chestnut, or the arid slope shows its waste of stones, whose nakedness the
dry lavender vainly tries to cover with a light mantle of blue-gray tufts.
It is these sterile places which yield the best truffles of Perigord.
Sometimes trained dogs are used to hunt for the cryptogams, but, as in the
Quercy, the pig is much more frequently employed for the purpose. A comical
and ungainly-looking beast this often is: bony and haggard, with a long
limp tail and exaggerated ears. A collar round the neck adds to its

One has to climb or descend a steep wooded hill to reach the cavern, for
the entrance is on the side of it. The _metayer_ acts as guide, and his
services are indispensable, for there are few subterranean labyrinths so
extensive and so puzzling as this.

Although the principal gallery is barely a mile in length, there are so
many ramifications that one may walk for hours without making a complete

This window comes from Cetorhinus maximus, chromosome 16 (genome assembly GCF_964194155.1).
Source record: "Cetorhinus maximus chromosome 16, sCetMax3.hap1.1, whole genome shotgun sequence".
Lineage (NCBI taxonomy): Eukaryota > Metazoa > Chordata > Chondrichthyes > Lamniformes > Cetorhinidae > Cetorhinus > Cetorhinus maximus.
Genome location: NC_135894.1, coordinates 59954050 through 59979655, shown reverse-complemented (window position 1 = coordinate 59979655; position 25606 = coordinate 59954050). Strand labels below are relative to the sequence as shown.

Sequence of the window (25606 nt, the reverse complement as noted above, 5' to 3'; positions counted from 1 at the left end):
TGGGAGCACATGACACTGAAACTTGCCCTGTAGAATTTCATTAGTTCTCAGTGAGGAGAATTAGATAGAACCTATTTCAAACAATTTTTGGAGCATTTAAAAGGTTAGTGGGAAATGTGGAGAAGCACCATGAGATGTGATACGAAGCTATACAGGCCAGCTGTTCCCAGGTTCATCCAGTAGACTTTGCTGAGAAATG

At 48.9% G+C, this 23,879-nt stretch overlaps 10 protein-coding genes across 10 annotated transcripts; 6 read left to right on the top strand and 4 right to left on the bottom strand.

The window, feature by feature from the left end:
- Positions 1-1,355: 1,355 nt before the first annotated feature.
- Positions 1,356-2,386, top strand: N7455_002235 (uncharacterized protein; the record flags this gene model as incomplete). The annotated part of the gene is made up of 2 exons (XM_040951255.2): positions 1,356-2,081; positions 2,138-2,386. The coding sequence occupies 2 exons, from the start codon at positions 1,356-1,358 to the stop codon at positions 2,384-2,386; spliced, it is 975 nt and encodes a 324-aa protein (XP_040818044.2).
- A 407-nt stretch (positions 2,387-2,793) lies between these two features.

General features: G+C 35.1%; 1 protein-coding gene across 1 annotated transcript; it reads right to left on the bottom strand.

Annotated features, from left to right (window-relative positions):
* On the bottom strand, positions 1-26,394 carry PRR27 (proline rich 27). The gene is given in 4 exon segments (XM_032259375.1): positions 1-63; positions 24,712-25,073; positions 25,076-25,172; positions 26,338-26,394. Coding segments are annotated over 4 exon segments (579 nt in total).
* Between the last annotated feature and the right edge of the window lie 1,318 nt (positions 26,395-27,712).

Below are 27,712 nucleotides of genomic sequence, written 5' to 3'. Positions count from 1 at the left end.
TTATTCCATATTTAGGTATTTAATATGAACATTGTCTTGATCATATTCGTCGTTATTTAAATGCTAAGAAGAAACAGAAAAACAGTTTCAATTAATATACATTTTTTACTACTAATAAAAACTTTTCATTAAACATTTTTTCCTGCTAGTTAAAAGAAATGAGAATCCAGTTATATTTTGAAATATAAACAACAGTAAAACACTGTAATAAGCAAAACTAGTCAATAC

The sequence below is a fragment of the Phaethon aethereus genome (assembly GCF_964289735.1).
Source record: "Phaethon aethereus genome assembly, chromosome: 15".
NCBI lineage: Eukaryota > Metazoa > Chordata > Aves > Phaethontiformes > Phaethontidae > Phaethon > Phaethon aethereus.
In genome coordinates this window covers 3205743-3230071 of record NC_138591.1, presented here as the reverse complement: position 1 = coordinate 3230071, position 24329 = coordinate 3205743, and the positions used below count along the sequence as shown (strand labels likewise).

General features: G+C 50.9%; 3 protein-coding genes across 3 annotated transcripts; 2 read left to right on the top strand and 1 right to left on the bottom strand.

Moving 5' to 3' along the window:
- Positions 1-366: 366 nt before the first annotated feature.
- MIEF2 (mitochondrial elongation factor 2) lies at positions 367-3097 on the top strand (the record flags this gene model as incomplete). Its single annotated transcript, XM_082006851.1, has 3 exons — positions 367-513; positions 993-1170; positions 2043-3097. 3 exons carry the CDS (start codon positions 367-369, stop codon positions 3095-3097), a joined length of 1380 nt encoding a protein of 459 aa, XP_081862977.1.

exploration of the daedalian corridors, even with the help of the guide.
With sufficient string to lay down and candles to light him, a stranger
might enter these depths alone and come to no harm; but if he despised the
string and trusted to his memory he would soon have reason to wish that he
had remained on the surface of the earth, where, if he lost himself, there
would be fellow-creatures to help him. Now with the sticky and tenacious
clay trying to pull off his boots at every step, now walking like a monkey
on hands and feet to keep his head from contact with the rock, he would
grow weary after an hour or so, and begin to wish to go home, or, at any
rate, to the hotel; but the more his desire to see daylight again took
shape and clearness, the more bewildered he would become, and farther and
farther he would probably wander from the small opening in the side of the
hill. Thus he might at length hear the moan of water, and if it did not
scare him, he would see by the glimmer of his solitary candle the gleam
of a stream rushing madly along, then plunging deeper into the earth, to
reappear nobody knows where. This cavern offers little of the beauty of
stalactite and stalagmite; but the roof in many places has a very curious